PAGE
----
June 13, 2024


Unlimited Technology

Microsoft Just Delivered a Knockout Punch to the PlayStation 5

Microsoft (NASDAQ:MSFT) shook Wall Street when it announced the acquisition of video game publishing giant Activision Blizzard (NASDAQ:ATVI) for a whopping $68.7 billion on Tuesday, but a rival felt the tremors when the maker of the Xbox consoles revealed its proposed acquisition.

Shares of Sony (NYSE:SONY) plunged 7% on Jan. 18 when Microsoft announced the deal, followed by a 5% drop on Jan. 19. Sony investors are spooked at the proposition of Microsoft owning Activision Blizzard. That’s not surprising as Sony’s PlayStation 5 (PS5) could lose some major gaming titles to Microsoft’s Xbox once the deal closes in fiscal 2023. 

Two people playing a video game.

Image source: Getty Images.

The PlayStation 5 may be in trouble

Activision Blizzard owns several popular gaming titles, including Call of Duty, Diablo, Overwatch, Crash Bandicoot, and World of Warcraft. Sony investors fear that Sony could lose access to some of these popular titles if Microsoft decides to make them exclusive to the Xbox.

Phil Spencer, the CEO of Microsoft Gaming, points out that Activision’s “games are enjoyed on a variety of platforms, and we plan to continue to support those communities moving forward.” However, history suggests otherwise. Microsoft spent $7.5 billion to acquire ZeniMax Media in September 2020, which gave it access to Bethesda Softworks — a video gaming studio that publishes popular titles such as Wolfenstein, The Elder Scrolls, Fallout, and Doom, among others.

When Microsoft officially completed the ZeniMax acquisition in March 2021, Spencer said:

With the addition of the Bethesda creative teams, gamers should know that Xbox consoles, PC, and Game Pass will be the best place to experience new Bethesda games, including some new titles in the future that will be exclusive to Xbox and PC players.

True to Spencer’s words, Bethesda’s Elder Scrolls VI and Starfield became Xbox exclusives and are set to give the PS5 a miss. 

Now that Microsoft is in the process of acquiring Activision, Sony investors fear that popular titles from the gaming studio won’t see the light of the day on the PS5 if they become Xbox exclusives. That’s a genuine concern, as recent history tells us that the exclusivity of popular gaming titles to the Xbox platform could help Microsoft snatch potential PS5 customers.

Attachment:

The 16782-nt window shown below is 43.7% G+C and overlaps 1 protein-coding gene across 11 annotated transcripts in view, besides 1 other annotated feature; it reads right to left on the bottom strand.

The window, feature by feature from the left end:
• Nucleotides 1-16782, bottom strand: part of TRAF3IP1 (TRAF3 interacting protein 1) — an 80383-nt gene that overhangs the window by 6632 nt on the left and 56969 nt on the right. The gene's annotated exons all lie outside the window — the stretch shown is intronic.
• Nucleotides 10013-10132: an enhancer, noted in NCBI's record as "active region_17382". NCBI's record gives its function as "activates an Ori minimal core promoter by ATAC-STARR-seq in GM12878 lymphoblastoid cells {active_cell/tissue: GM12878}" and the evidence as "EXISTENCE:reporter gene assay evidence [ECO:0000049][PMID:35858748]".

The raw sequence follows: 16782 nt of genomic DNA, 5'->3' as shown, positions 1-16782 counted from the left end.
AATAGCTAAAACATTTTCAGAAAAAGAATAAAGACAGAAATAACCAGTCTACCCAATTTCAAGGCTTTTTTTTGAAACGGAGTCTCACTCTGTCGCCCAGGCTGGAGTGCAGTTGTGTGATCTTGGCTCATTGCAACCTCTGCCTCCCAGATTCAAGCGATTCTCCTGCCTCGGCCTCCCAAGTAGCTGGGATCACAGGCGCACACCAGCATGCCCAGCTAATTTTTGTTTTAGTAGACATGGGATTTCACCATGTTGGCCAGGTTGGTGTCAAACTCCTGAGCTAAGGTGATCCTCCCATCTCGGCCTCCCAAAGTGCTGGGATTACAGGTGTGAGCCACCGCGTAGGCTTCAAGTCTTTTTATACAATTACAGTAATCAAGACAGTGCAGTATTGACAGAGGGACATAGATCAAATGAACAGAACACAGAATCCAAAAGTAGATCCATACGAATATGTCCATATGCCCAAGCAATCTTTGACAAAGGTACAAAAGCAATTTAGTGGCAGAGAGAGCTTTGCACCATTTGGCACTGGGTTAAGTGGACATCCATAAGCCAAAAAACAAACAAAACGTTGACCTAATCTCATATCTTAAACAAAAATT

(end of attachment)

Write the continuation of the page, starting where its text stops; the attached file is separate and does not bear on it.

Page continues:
Why Microsoft may twist the knife

Video game manufacturers don’t make money from the hardware that they sell. The Xbox Series X reportedly costs $500 to manufacture, while the bill of materials of a PS5 reportedly stands at $450. Given that the Xbox Series X and the PS5 are  priced at roughly $500, the two consoles rely on sales of gaming titles and subscriptions to turn a profit.

That’s why console manufacturers such as Sony and Microsoft try to lure as many gamers as possible onto their platforms. A primary strategy is offering a compelling game library since that unlocks a regular stream of revenue from downloadable content and in-game purchases.

Microsoft is also aiming to strengthen its Xbox Game Pass video game subscription services with its acquisitions, as evident from comments in a press release written by Spencer after the Activision acquisition was announced.  

Upon close, we will offer as many Activision Blizzard games as we can within Xbox Game Pass and PC Game Pass, both new titles and games from Activision Blizzard’s incredible catalog. We also announced today that Game Pass now has more than 25 million subscribers. 

The addition of exclusive titles to the Xbox Game Pass should ideally make Microsoft’s video game subscription service more attractive and help the tech giant sell more consoles. Sony’s video game subscription service, PlayStation Plus, had 47.2 million subscribers in September 2021. However, Sony had lost subscribers, as PlayStation Plus had 47.6 million active members at the end of March 2021.

Meanwhile, the Xbox Game Pass had 18 million subscribers a year ago. And now that Microsoft is on its way to expanding its gaming library thanks to Activision, it could sustain the impressive growth of its gaming subscription service. Sony, on the other hand, may find it difficult to grow its PlayStation Plus subscriber base.

Difficult times ahead for Sony

Sony’s PS5 sales are already hamstrung by a component shortage. The company has lowered its PS5 production outlook for the current fiscal year by 1 million units to 15 million, and it may find it difficult to hit its fiscal 2023 sales target of 22.6 million PlayStations. 

This doesn’t bode well for Sony considering that its fiscal 2022 revenue is expected to be nearly flat as compared to the previous year at $85.5 billion. The Japanese giant’s earnings are expected to drop 32% this fiscal year to $6.03 per share. Analysts expect a pick up in Sony’s top and bottom lines in fiscal 2023, forecasting a 5.8% increase in sales and an 11% increase in earnings. However, as gaming console hardware and software sales account for nearly 41% of Sony’s revenue, any weakness in PS5 sales would be bad news for Sony.

Microsoft’s revenue and earnings, on the other hand, are expected to increase in the mid-teens in fiscal years 2022 and 2023, though the momentum in the video game segment could help it do better. In addition to the smart move, with the company holding nearly 16 times the market cap of Sony, the underdog might not have the pocketbook to compete. That’s why Microsoft looks like the better pick for growth investors right now.  

This article represents the opinion of the writer, who may disagree with the “official” recommendation position of a Motley Fool premium advisory service. We’re motley! Questioning an investing thesis — even one of our own — helps us all think critically about investing and make decisions that help us become smarter, happier, and richer.

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